"In order to make the best use of our limited detention resources in the current fiscal climate and to manage our detention population under current congressionally mandated levels, ICE has directed field offices to review the detained population to ensure it is in line with available funding," Gillian Christensen, a spokeswoman for Immigration and Customs and Enforcement, told reporters Monday in a written statement. She added that those affected would receive an "appropriate, more cost-effective form of supervised release" and their cases would still be processed.
Department of Homeland Security Secretary Janet Napolitano told reporters at a White House briefing earlier the same day that sequester cuts would leave ICE unable to maintain its current detention capacity.
"I'm supposed to have 34,000 detention beds for immigration," she said. "How do I pay for those?"
In addition to fewer resources for detaining undocumented immigrants, Napolitano warned of the impact on border security from the coming 5 percent cut to DHS funding.
"If you have 5,000 fewer border patrol agents, you have 5,000 fewer border patrol agents," Napolitano said. "That has a real impact."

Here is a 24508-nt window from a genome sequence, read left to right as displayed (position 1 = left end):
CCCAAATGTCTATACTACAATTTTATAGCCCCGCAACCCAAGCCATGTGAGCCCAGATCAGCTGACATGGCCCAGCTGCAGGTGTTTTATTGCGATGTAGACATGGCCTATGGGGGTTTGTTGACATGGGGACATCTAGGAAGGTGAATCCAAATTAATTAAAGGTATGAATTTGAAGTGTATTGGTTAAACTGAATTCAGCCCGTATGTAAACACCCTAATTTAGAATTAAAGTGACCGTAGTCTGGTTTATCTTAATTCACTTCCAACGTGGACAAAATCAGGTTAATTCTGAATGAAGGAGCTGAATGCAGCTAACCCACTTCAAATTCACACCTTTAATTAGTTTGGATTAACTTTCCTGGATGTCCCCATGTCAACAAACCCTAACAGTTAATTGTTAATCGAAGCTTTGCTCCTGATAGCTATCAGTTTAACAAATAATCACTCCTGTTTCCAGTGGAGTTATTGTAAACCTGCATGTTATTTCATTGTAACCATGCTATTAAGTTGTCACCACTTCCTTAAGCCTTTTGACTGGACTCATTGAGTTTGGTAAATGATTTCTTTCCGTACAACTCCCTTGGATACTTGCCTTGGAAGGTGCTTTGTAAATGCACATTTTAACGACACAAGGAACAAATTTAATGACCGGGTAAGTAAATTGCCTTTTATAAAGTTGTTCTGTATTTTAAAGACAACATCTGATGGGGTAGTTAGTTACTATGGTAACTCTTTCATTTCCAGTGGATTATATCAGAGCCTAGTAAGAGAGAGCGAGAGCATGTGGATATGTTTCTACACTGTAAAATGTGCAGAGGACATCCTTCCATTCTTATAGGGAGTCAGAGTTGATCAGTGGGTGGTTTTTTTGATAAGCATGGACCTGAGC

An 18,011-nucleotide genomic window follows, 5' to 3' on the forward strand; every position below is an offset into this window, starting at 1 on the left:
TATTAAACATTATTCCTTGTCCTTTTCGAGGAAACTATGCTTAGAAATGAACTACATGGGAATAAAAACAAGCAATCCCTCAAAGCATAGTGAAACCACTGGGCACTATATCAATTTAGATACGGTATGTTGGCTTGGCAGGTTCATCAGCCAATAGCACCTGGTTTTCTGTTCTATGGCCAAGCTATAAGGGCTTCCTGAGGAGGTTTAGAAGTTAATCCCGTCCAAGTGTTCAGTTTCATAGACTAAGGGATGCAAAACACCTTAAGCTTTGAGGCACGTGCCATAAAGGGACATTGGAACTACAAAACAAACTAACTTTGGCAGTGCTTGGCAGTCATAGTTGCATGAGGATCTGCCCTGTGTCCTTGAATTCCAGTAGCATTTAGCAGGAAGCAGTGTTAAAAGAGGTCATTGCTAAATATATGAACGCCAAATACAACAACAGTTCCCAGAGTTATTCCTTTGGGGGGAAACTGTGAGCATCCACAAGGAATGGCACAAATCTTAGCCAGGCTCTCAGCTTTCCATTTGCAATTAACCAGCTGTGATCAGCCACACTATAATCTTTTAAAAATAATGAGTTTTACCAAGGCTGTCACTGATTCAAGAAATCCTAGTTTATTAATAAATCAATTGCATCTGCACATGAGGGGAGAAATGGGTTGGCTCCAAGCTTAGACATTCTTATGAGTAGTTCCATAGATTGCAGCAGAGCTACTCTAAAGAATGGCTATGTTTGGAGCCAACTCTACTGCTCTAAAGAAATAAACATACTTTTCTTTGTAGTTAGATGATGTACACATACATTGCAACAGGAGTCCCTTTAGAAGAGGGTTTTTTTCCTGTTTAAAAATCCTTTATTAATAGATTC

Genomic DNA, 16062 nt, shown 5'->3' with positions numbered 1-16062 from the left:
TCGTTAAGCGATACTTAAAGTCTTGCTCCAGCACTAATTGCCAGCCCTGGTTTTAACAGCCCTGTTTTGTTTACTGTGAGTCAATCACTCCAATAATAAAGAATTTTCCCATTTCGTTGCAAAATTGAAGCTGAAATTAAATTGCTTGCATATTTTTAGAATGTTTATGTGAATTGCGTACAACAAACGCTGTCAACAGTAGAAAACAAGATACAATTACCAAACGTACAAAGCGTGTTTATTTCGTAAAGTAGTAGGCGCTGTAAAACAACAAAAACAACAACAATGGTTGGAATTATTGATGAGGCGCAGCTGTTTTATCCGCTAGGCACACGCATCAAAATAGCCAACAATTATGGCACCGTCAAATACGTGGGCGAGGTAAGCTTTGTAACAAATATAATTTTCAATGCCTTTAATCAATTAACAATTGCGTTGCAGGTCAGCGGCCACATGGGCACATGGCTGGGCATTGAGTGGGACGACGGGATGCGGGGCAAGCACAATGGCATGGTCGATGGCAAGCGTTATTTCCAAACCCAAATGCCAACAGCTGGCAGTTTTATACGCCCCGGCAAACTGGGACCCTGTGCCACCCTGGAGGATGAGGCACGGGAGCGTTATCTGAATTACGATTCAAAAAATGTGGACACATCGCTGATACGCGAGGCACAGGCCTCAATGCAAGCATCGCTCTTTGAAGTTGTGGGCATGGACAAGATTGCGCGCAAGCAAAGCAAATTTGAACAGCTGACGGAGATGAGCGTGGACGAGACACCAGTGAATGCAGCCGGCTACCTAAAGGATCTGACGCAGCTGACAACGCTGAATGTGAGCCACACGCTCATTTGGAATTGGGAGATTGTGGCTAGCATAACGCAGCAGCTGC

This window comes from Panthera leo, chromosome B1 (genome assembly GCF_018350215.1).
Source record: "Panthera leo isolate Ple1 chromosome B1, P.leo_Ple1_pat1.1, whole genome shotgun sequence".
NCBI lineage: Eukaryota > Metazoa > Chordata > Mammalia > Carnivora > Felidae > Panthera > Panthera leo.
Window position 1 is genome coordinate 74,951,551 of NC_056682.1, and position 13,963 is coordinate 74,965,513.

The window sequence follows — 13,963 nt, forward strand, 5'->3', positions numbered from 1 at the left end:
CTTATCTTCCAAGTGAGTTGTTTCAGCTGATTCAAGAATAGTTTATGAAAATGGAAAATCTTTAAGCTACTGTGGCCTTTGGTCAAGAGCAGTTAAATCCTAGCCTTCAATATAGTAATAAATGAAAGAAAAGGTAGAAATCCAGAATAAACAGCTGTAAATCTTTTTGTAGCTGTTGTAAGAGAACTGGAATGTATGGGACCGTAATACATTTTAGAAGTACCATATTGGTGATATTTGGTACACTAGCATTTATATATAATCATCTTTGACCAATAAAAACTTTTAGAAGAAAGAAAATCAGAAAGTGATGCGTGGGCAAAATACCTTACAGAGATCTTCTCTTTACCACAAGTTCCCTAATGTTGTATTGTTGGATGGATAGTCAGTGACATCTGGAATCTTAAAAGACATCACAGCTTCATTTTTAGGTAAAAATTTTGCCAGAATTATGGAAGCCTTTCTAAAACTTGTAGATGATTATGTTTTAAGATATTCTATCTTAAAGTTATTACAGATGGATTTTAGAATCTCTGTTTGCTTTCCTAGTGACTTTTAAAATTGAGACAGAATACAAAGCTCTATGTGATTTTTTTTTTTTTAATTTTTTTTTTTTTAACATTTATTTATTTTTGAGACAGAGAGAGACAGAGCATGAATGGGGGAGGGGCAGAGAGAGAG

United We Dream, an immigrant rights group that's criticized ICE for what it considers an overly aggressive detention and deportation policy, suggested the release was an admission that many of its detainees were not dangerous and thus held unnecessarily. The administration has defended its record numbers of deportations in part by emphasizing their focus on removing criminals instead of law-abiding undocumented immigrants.
"Low-priority individuals--people who pose absolutely no risk or danger to society, but rather are upstanding members of their communities and families--should not have been locked up to begin with," Carolina Canizales, a coordinator for the group, said in a statement. "These men and women and the families I work with every day still face the threat of deportation and are not truly free."